II. BP1/Topic Sentence: Bram Stoker’s novel, Dracula, contains many elements of gothic literature pertaining to the setting.
A. According to the report written by David De Vore, Anne Domenic, Alexandra Kwan, and Nicole Reidy at UC Davis, “The setting is greatly influential in Gothic novels. It not only evokes the atmosphere of horror and dread, but also portrays the deterioration of its world” (Vore, Domenic, Kwan, and Reidy).
1. In chapter two, Jonathan Harker, a real estate lawyer arrives at a dark and ruined castle.
a. “Suddenly I became conscious of the fact that the driver was in the act of pulling up the horses in the courtyard of a vast ruined castle, from whose tall black window came no ray of light, and whose broken battlements showed a jagged line against the moonlight sky” (Stoker 20).
2. In chapter fifteen, Van Helsing and his men venture into a cemetery, in order to kill the undead Lucy.
a. The setting of a cemetery adds to the horror and darkness aspect in Dracula.
B. Castles are well known settings when it comes to gothic literature. Carol A. Snef, author of Bram Stoker, writes, “Castles are a staple of Gothic fiction…usually located in remote mountainous regions, and have towering battlements, hidden rooms, secret passages, gloomy dungeons and creaking doors” (82).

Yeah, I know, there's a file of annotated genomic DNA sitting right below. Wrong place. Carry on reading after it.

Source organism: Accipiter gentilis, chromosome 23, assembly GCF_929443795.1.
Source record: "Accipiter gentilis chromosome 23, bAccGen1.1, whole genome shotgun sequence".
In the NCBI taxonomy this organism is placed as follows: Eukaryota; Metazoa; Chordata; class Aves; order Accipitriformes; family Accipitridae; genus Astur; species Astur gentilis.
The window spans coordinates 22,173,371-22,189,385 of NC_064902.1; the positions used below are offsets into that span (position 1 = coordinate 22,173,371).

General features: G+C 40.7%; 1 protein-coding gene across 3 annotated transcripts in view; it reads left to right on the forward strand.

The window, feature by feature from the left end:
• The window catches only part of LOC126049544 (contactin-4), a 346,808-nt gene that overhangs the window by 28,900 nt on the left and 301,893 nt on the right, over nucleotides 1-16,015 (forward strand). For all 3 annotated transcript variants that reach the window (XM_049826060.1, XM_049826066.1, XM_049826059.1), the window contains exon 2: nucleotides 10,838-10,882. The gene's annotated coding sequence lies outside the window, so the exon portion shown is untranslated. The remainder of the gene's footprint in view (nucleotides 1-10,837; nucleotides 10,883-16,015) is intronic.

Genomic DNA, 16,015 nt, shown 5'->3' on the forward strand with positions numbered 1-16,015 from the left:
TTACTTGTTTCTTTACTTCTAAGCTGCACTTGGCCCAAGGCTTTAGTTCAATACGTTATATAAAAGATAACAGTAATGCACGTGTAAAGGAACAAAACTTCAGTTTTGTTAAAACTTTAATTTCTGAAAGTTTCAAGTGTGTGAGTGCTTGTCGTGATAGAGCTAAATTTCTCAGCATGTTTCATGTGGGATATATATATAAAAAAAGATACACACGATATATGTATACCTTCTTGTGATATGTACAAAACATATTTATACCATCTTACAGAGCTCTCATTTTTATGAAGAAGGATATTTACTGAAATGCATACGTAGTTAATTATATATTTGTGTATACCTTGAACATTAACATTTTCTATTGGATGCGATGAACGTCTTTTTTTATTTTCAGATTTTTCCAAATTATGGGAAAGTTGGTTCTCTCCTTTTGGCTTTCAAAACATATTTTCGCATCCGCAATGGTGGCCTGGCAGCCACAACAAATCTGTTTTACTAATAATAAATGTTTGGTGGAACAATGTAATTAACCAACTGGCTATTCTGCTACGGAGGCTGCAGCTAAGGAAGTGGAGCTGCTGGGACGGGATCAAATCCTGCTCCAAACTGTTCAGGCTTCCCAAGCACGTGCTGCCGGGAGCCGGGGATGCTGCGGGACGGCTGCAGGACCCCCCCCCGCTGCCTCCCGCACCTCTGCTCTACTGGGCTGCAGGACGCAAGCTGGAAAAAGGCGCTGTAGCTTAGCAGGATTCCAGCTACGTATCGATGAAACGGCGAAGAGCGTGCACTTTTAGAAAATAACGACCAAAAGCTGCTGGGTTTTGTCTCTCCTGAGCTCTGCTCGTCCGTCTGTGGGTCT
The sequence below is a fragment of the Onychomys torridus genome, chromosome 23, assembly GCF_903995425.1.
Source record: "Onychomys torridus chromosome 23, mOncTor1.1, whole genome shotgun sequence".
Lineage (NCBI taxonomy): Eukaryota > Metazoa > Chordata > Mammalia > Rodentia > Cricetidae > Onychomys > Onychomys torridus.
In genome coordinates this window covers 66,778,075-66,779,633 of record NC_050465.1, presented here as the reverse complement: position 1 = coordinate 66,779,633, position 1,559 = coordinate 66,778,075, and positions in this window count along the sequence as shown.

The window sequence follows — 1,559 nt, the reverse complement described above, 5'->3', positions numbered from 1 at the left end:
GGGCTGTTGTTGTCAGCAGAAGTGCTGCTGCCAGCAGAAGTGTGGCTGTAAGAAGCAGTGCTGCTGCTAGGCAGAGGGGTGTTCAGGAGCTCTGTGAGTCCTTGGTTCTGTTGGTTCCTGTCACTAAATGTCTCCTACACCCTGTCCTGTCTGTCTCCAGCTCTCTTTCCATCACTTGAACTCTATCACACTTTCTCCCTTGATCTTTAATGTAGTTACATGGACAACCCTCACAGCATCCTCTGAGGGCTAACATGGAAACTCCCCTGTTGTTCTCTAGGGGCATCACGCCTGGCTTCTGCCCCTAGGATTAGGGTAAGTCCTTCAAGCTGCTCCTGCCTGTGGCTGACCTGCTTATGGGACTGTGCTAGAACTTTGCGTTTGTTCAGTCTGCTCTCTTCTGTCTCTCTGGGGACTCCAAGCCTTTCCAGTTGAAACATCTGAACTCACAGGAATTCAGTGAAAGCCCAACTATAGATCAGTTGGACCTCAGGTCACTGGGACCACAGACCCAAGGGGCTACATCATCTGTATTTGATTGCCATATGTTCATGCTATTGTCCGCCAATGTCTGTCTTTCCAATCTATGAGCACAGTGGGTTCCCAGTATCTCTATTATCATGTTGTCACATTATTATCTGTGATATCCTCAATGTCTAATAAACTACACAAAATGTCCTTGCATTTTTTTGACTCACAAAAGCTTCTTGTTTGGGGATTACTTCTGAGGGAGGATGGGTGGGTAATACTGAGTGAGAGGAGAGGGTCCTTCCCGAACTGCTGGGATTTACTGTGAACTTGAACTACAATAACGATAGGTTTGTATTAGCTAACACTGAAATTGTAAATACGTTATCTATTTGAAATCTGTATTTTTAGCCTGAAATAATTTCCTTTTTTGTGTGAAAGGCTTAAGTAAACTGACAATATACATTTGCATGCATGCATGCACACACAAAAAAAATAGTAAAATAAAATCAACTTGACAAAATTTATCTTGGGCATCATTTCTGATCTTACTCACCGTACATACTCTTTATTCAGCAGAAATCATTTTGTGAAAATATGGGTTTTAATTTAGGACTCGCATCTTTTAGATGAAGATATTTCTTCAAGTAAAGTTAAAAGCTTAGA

1. Dracula’s castle is located in the mountains of Transylvania.
a. While Jonathan Harker was staying there he described, “On the latter side, as well as to the former, there was a great precipice. The castle was built on the corner of a great rock, so that on three sides it was q...
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...rnal, “But my very feelings changed to repulsion and terror when I saw the whole man slowly emerge from the window and begin to crawl down the castle wall over that dreadful abyss, face down, with his cloak spreading around him like great wings” (Stoker 44).
VI. BP5/Topic Sentence: In Dracula, the gothic influence on the symbols is clear to see.
A. Blood, the most prominent symbol in Dracula, represents life. Just as Adeline Hoe states in “Gothic Keywords”, “…blood naturally represents life in most of Gothic literature, for ‘the blood is the life’” (Hoe).
1. Blood symbolizing life is exemplified in Dracula when Lucy, as well as Mina, grow sicker and more like the undead once Dracula begins feeding off of them.
2. Just as the act of drinking blood extends Dracula’s life, the blood transfusions that Lucy receives allows her to grow healthier and more alive.
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